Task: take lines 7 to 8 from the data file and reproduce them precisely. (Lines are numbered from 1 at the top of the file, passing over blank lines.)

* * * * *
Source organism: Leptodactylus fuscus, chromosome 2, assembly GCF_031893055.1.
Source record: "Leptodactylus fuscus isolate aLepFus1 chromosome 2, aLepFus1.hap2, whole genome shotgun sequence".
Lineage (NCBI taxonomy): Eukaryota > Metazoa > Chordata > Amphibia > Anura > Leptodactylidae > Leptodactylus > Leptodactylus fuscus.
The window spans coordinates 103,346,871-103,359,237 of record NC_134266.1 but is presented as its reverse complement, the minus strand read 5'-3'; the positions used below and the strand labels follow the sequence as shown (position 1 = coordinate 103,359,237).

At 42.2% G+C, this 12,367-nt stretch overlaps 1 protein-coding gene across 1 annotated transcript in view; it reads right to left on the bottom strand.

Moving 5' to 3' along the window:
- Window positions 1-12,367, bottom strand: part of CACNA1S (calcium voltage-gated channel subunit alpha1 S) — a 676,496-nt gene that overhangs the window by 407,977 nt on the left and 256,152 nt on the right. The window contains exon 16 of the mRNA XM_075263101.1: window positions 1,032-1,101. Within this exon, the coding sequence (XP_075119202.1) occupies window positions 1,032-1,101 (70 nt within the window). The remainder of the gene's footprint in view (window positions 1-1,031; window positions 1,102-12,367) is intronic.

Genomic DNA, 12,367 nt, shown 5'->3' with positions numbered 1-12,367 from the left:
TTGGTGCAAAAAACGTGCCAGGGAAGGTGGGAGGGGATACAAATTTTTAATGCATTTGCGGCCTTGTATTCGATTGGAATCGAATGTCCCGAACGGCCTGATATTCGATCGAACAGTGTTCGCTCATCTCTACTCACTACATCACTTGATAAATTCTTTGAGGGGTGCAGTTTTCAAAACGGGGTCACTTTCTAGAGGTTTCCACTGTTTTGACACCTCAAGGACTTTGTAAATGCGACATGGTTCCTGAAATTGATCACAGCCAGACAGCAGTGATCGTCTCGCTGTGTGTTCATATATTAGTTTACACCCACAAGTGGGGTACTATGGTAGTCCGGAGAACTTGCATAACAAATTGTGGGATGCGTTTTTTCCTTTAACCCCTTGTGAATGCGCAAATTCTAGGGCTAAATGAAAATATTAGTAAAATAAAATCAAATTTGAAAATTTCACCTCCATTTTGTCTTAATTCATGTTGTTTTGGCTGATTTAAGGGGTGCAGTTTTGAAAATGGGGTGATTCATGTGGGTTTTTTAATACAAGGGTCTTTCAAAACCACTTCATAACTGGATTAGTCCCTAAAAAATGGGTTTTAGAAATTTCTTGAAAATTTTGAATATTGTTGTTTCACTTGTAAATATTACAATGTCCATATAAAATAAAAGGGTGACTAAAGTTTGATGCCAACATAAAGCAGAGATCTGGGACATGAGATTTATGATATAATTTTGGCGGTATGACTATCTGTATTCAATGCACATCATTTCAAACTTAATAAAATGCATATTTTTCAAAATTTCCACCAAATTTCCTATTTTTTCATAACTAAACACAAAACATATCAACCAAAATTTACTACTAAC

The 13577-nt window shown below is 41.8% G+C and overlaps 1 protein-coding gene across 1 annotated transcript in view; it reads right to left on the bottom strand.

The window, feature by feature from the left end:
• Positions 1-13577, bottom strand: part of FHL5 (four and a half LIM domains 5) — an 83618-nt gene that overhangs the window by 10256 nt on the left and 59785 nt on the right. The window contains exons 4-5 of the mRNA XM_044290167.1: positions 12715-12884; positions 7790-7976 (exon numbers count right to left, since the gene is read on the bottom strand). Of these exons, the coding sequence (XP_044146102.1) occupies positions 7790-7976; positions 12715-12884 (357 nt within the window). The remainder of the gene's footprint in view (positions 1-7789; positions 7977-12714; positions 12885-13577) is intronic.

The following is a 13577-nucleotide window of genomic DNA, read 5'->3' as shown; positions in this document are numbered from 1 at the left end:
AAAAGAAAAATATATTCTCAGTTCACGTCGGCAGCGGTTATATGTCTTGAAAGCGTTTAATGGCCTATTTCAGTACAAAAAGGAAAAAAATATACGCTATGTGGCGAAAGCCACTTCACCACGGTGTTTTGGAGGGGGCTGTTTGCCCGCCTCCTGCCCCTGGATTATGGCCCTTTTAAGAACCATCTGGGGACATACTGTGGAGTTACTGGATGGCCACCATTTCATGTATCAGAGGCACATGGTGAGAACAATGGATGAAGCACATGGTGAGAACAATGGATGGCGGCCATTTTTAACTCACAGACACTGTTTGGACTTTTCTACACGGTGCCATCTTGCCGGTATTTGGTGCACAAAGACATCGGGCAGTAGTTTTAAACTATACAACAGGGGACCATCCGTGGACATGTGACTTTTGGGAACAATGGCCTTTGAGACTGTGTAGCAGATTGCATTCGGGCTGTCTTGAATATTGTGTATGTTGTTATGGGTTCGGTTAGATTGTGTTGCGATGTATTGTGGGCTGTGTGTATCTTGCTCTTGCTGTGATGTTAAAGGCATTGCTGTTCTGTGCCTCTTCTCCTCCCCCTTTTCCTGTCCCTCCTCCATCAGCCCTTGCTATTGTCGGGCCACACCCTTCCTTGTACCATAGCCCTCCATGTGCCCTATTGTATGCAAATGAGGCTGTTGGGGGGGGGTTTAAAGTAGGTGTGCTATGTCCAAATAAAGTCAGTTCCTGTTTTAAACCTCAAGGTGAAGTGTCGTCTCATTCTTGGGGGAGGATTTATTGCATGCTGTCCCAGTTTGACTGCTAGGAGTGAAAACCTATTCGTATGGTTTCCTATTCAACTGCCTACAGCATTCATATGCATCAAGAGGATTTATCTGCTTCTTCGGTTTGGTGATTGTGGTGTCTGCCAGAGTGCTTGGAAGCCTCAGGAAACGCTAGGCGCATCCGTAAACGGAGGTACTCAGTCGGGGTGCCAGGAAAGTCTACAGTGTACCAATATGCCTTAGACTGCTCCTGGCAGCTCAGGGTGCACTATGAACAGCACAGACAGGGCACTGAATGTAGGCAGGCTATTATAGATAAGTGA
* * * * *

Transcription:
- Window positions 1-12,367, bottom strand: part of CACNA1S (calcium voltage-gated channel subunit alpha1 S) — a 676,496-nt gene that overhangs the window by 407,977 nt on the left and 256,152 nt on the right. The window contains exon 16 of the mRNA XM_075263101.1: window positions 1,032-1,101. Within this exon, the coding sequence (XP_075119202.1) occupies window positions 1,032-1,101 (70 nt within the window). The remainder of the gene's footprint in view (window positions 1-1,031; window positions 1,102-12,367) is intronic.

Genomic DNA, 12,367 nt, shown 5'->3' with positions numbered 1-12,367 from the left: